Cerium oxides were synthesized by an exotemplating procedure using both activated carbon and carbon xerogel as templates. The template effect and the preparation method were investigated. The surface area of the materials varied from 73 to 114 m2 g-1, being similar to samples prepared by standard precipitation and calcination techniques (150 and 98 m2 g-1, respectively), but much larger than a commercial ceria sample (20 m2 g-1), used for comparison purposes. Samples prepared using xerogel as template have, approximately, twice as much porosity than those prepared with activated carbon, and the mesopores of the first are roughly 4 times larger than those of the latter. Cerianite CeO2 was the only phase detected by XRD for all materials. Gold was loaded onto these materials by a double impregnation method. The catalytic performance of these ceria oxide materials alone and loaded with gold was tested in the oxidation of carbon monoxide. Xerogel prepared samples showed to be the most active in CO oxidation. Addition of Au increased the activity up to two orders of magnitude, at room temperature. With the unloaded samples, complete conversion was only achieved above 400 °C, but when Au was loaded, full CO conversion occurred already at 75 °C. Analysis of selected samples by HAADF and HRTEM showed that the gold particle size was 5-10 nm for the most active sample, and 8-13 nm for the least active. H2-TPR experiments proved that addition of gold significantly helped to improve the reducibility of the surface oxygen on CeO2. Both for ceria and Au/ceria materials, it was observed that the temperature at which the CO conversion started is related to the temperature of the first peak of the TPR spectrum, showing that the activity depends on the availability of surface oxygen. Experiments without oxygen in the feed, in the presence of ceria catalysts, suggest that the lattice oxygen can react with CO. It is shown that there is a significant correlation between the catalytic activity and the lattice oxygen donating ability. The TPR results suggest that gold is in its reduced state in the "fresh" Au/ceria samples. © 2010 Elsevier B.V. All rights reserved.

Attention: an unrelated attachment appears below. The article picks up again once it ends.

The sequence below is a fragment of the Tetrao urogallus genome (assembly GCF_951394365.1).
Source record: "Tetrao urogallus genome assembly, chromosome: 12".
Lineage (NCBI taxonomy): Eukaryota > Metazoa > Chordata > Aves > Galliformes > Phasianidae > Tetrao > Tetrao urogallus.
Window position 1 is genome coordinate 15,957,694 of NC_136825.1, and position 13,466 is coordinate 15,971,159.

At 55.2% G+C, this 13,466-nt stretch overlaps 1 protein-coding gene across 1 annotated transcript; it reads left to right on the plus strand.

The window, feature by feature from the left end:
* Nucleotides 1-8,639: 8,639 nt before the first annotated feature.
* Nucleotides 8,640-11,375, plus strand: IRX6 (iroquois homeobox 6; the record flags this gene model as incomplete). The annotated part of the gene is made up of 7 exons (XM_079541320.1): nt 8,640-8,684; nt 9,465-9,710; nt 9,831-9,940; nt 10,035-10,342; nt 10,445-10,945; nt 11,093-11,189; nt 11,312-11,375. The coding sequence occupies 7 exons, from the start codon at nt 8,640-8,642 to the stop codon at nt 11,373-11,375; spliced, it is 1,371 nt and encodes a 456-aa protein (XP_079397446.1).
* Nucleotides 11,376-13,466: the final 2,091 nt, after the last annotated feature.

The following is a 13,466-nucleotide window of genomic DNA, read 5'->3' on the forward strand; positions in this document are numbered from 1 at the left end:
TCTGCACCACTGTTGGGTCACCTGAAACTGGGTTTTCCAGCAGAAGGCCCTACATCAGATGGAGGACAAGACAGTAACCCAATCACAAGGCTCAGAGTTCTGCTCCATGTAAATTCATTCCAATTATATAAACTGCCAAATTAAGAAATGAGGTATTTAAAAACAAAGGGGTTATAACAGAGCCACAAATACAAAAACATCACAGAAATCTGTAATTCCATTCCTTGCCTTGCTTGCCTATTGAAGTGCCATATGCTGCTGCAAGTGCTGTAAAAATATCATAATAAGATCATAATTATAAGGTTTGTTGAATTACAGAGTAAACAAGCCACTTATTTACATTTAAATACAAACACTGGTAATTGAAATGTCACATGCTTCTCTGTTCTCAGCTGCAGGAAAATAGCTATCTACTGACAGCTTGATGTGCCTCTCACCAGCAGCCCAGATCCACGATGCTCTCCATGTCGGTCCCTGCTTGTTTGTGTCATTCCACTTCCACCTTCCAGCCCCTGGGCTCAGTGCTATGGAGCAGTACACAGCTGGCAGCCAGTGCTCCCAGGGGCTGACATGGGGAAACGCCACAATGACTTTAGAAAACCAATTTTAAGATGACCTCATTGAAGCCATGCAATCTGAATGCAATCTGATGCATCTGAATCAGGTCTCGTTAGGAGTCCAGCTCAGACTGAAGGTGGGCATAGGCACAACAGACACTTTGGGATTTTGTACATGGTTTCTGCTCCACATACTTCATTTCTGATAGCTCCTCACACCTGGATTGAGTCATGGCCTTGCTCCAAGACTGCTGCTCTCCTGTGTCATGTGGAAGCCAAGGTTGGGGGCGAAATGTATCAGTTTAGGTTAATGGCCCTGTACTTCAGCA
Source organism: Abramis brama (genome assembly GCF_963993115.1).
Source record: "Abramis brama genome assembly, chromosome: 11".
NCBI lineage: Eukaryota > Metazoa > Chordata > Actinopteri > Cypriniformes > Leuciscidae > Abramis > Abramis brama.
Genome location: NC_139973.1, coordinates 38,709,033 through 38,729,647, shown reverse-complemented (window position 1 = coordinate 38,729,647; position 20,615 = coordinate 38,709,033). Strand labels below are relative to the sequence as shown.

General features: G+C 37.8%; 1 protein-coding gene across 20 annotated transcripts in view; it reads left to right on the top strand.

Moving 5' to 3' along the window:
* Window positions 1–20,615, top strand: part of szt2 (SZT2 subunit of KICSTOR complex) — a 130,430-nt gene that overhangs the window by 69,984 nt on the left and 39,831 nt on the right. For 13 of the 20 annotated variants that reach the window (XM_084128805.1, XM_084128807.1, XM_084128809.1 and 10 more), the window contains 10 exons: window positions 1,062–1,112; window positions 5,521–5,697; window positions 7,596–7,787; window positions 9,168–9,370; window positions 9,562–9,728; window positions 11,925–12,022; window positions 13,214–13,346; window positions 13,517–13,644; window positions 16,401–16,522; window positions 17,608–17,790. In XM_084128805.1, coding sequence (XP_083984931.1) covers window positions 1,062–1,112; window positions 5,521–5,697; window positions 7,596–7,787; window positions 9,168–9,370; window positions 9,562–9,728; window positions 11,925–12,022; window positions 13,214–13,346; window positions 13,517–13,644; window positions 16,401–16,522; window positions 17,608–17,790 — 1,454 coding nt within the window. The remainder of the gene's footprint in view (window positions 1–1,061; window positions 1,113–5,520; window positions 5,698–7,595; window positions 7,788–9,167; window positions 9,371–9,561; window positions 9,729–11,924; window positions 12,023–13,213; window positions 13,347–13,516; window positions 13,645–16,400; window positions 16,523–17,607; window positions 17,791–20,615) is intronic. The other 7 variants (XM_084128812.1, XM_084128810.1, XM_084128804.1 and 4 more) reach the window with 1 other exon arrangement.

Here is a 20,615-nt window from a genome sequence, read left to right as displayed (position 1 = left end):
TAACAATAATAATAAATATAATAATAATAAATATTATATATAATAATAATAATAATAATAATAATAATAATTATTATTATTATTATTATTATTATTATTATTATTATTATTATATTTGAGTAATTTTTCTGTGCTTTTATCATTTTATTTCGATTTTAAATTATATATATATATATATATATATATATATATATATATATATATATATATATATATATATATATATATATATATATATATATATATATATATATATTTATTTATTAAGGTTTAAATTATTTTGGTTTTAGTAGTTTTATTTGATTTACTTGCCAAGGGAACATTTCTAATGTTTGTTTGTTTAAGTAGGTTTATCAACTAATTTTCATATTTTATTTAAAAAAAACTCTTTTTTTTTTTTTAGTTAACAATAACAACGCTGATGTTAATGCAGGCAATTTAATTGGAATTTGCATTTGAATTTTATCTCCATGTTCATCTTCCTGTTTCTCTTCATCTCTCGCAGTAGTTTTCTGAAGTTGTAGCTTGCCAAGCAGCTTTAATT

Mezohegyi G.,Rovira i Virgili University | Goncalves F.,Laboratorio Of Catalise E Materiais Lcm | Orfao J.J.M.,Laboratorio Of Catalise E Materiais Lcm | Fabregat A.,Rovira i Virgili University | And 4 more authors.
Applied Catalysis B: Environmental | Year: 2010

Anaerobic reduction of two textile azo dyes (Orange II and Reactive Black 5) was investigated in upflow stirred packed-bed reactors (USPBRs) with biological activated carbon (BAC) system. The bioreactors were prepared with tailored activated carbons (ACs) having different textural properties and various surface chemistries. A kinetic model proposed previously was able to describe the catalytic azo reduction in all cases. Decolourisation with very high reduction rates took place in the case of each AC. Best dye removals were ensured by the AC having the highest surface area: conversion values above 88% were achieved in the case of both azo dyes at a space time of 0.23 min or higher, corresponding to a very short hydraulic residence time of about 0.30 min at the most. The decolourisation rates were found to be significantly influenced by the textural properties of AC and moderately affected by its surface chemistry. The results confirmed the catalytic effects of carbonyl/quinone sites and, in addition, delocalized π-electrons seemed to play a role in the catalytic reduction in the absence of surface oxygen groups. © 2009 Elsevier B.V. All rights reserved.